The voicemail came after U.S. Rep. Marjorie Taylor Greene (R-Ga.) called the 13 Republican House members who voted for the infrastructure bill “traitors” and “American job and energy killers” in a tweet. In another tweet, Greene posted the phone numbers of the 13 Republicans who voted in favor of the legislation.
The U.S. House Natural Resources Committee late Thursday approved its first piece of Democrats’ sweeping $3.5 trillion spending blueprint on a party-line 24-13 vote. Here are four pieces of the Natural Resources Committee’s bill that could have a major climate impact if they’re passed into law.
The most ambitious part of the pandemic stimulus package signed by President Joe Biden earlier this year is about to hit the bank accounts of millions of U.S. parents. Starting this week and ending in December, the vast majority of U.S. households with children will begin receiving monthly payments as a result of changes in that law expanding and reworking the federal child tax credit. Here’s how it will work.
The Senate passed three bills Wednesday that would make it more difficult for voters to vote absentee and at the ballot box if they aren’t able to present a state-issued photo ID, despite fierce objections from Democrats that the new rules would be especially harmful to vulnerable voters and communities of color.
U.S. House Democrats’ highway funding bill is poised to include roughly three out of five transportation projects submitted by members, as legislators vie for their share of federal dollars through the resurrected congressional earmarks process. Michigan is poised to receive $210 million spread over 68 projects throughout the state.
Basic needs at the largest U.S. national parks top the Biden administration’s first proposed lists of projects to receive funding through public lands trust funds, showing how much maintenance is needed even as parks brace for record numbers of visitors this summer. The projects likely wouldn’t be visible to the usual tourist, but they are essential to keep national parks functioning after a pandemic year in which many Americans rediscovered their love of the outdoors.
Police would be required to intervene if they see that excessive force is about to be used and schools would be prohibited from including the “1619 Project” in their curriculum under bills recently introduced in the Michigan Legislature. Those are just two of the bills members of the House and Senate introduced in May on topics ranging from police reforms to schools to guns.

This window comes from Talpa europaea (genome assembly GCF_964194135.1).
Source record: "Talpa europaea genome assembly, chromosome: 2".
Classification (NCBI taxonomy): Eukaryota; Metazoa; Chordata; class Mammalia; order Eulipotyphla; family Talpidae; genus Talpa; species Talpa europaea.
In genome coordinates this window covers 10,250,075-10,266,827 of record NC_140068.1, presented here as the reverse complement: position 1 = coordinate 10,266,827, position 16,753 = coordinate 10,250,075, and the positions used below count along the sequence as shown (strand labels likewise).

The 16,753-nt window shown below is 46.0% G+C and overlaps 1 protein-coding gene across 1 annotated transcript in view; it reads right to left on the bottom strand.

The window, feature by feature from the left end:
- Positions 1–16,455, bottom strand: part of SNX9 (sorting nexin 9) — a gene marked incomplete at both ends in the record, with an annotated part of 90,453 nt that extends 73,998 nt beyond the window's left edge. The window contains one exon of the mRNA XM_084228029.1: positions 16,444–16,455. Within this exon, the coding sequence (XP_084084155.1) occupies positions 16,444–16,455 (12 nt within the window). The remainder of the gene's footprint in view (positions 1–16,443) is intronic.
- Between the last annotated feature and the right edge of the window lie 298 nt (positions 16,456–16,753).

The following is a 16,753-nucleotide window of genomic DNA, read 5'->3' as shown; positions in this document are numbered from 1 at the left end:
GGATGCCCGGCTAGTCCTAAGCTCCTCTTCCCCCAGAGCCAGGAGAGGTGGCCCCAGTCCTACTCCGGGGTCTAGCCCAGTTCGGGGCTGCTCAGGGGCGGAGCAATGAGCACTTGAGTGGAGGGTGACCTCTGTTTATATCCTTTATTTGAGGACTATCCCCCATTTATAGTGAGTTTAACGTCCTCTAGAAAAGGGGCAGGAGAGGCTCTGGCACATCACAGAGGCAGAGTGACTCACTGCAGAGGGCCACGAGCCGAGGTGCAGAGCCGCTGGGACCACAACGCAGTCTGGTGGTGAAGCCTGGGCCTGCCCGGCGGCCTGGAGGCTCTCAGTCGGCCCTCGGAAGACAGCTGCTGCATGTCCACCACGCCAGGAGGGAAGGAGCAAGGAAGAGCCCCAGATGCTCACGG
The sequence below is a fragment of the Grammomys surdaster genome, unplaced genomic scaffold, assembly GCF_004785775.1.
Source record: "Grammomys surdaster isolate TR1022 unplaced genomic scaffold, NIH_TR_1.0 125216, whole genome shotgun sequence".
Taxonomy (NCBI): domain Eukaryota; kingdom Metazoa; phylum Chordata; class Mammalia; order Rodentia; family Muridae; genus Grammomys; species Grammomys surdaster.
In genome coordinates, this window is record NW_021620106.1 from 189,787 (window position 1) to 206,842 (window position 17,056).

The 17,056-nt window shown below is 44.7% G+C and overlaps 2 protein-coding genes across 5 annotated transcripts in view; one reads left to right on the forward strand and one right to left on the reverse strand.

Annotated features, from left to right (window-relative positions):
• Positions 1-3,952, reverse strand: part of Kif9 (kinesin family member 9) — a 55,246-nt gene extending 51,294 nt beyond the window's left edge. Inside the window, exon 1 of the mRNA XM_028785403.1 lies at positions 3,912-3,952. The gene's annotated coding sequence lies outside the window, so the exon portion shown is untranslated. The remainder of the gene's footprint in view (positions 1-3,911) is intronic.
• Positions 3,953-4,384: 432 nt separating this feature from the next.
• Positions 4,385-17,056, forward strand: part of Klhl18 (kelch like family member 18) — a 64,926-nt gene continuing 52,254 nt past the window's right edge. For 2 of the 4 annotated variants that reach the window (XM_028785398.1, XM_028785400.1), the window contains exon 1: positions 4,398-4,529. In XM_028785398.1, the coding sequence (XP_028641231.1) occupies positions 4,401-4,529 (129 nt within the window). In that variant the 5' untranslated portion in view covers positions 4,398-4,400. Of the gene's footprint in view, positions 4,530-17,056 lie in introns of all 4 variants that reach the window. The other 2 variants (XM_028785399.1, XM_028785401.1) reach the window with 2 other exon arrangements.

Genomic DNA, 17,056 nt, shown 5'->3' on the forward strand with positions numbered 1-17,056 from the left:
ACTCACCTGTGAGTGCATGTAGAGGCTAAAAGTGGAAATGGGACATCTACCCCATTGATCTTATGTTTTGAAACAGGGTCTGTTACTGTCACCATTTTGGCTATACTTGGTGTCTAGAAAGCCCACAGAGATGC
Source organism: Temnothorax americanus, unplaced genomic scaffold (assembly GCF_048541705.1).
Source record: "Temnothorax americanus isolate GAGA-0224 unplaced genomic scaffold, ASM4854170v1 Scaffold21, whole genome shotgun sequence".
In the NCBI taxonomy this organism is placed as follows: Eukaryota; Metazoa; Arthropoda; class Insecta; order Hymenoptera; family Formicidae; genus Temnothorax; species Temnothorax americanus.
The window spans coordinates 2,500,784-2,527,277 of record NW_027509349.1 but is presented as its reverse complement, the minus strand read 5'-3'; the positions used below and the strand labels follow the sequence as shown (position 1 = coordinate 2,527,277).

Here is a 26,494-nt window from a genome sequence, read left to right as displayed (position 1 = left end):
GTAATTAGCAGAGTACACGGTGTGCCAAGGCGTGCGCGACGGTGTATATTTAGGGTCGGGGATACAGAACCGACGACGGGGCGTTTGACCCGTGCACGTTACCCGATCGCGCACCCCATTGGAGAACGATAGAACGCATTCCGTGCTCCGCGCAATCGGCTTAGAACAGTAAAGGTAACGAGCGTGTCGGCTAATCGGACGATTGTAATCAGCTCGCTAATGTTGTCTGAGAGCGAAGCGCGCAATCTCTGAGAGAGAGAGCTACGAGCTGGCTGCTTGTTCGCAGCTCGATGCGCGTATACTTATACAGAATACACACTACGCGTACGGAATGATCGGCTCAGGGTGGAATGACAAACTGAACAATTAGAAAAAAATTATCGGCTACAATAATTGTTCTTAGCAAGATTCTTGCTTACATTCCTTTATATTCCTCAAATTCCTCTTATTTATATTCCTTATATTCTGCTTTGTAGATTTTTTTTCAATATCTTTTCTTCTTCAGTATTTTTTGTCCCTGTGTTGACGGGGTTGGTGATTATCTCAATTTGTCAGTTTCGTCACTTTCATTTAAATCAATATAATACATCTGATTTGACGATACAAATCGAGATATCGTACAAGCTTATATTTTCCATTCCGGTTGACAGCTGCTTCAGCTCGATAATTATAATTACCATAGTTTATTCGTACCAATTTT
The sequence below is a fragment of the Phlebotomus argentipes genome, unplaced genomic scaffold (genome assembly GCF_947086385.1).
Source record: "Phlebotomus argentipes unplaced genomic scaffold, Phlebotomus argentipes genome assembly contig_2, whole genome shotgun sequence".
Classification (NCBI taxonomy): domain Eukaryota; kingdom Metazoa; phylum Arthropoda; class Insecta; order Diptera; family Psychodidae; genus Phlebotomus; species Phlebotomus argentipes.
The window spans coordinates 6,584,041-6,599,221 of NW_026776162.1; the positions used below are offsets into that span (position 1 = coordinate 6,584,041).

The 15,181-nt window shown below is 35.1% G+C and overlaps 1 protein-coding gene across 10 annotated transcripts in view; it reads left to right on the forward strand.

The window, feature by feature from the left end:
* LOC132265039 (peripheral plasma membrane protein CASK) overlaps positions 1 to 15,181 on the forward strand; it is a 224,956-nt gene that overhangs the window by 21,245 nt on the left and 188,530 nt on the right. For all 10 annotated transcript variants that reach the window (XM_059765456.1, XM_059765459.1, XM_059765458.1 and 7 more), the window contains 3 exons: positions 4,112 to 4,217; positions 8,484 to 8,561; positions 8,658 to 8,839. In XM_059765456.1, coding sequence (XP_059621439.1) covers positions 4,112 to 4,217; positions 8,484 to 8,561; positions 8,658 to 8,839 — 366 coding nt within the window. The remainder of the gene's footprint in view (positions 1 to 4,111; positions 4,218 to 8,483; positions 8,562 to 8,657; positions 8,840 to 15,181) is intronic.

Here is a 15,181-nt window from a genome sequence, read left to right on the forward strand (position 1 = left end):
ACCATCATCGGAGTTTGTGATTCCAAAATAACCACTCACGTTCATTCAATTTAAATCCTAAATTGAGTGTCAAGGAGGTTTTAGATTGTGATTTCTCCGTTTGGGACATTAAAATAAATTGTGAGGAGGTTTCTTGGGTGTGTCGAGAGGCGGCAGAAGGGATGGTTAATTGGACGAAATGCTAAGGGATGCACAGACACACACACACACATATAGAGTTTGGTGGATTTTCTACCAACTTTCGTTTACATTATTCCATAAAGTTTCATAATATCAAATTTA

A year after George Floyd’s killing by a Minneapolis police officer, his family returned Tuesday to Washington, D.C., where lawmakers have been attempting to craft a bipartisan bill to overhaul the nation’s policing laws. Congress failed to act by the anniversary of Floyd’s death — the deadline that President Joe Biden had urged lawmakers to meet. Instead of signing legislation named for Floyd into law on Tuesday, the president met with Floyd’s family members in a private gathering at the White House.
States will see another increase in the COVID-19 vaccine doses they receive, with the Biden administration announcing Tuesday that the federal government will distribute 11 million doses next week.
During an appearance on The Michigan Left with Andrew George last week Dr. Abdul El-Sayed said Americans could see a return to normalcy from the pandemic as early as this summer. With that said, Sayed believes “normal” is too small a bar to hurdle, and shouldn’t be part of the United States’ endgame.
“[…] Can rural economies be saved? We’re living in an increasingly urban world where talent and wealth are concentrating in large metropolitan areas. Rural America is growing older and getter poorer. Various policy efforts on the state and federal levels over the past several decades have not lifted that trend line.”
Doug and Alek are joined by Malachi “A+scribe” Carter(The Unapologetics Podcast) who shares his thoughts on Lady Gaga’s Hunger Games-esque Inauguration outfit, President Joe Biden and the Democratic Party’s lengthy track record of exploiting Black people for political gain, and why Hamilton is problematic. The trio also gush over the powerful performance and presence of National Youth Poet Laureate Amanda Gorman, and share the biggest holes in their respective cinematic repertoires.
Former South Bend mayor Pete Buttigieg offered an unapologetic defense of President Joe Biden’s vision for improved transportation and greenhouse gas reductions during a Senate hearing to consider Buttigieg’s nomination for U.S. transportation secretary on Thursday.
59th District State Rep. Steve Carra (R-Three Rivers) was one of 11 Michigan lawmakers who asked Vice President Mike Pence to delay certifying the election prior to Wednesday’s insurgency at the U.S. Capitol.
A coronavirus relief deal appeared within reach late Wednesday following months of stalemate in Congress, potentially providing much-needed help to Americans facing expiring unemployment benefits and states distributing the new COVID-19 vaccine.
“No matter what you believe, who you voted for, or what you think of either candidate, I urge you to continue to educate yourself and think with empathy, because if you stop caring, the other side has already won.”
WSV Columnist Aundrea Sayrie asks voters to think beyond the presidential election and focus on the needs of their respective communities.
“Tuesday’s debate was another missed opportunity for Donald Trump to create unity, by showing a desire for equity and justice for all American citizens. Instead kerosene was added to the fire.”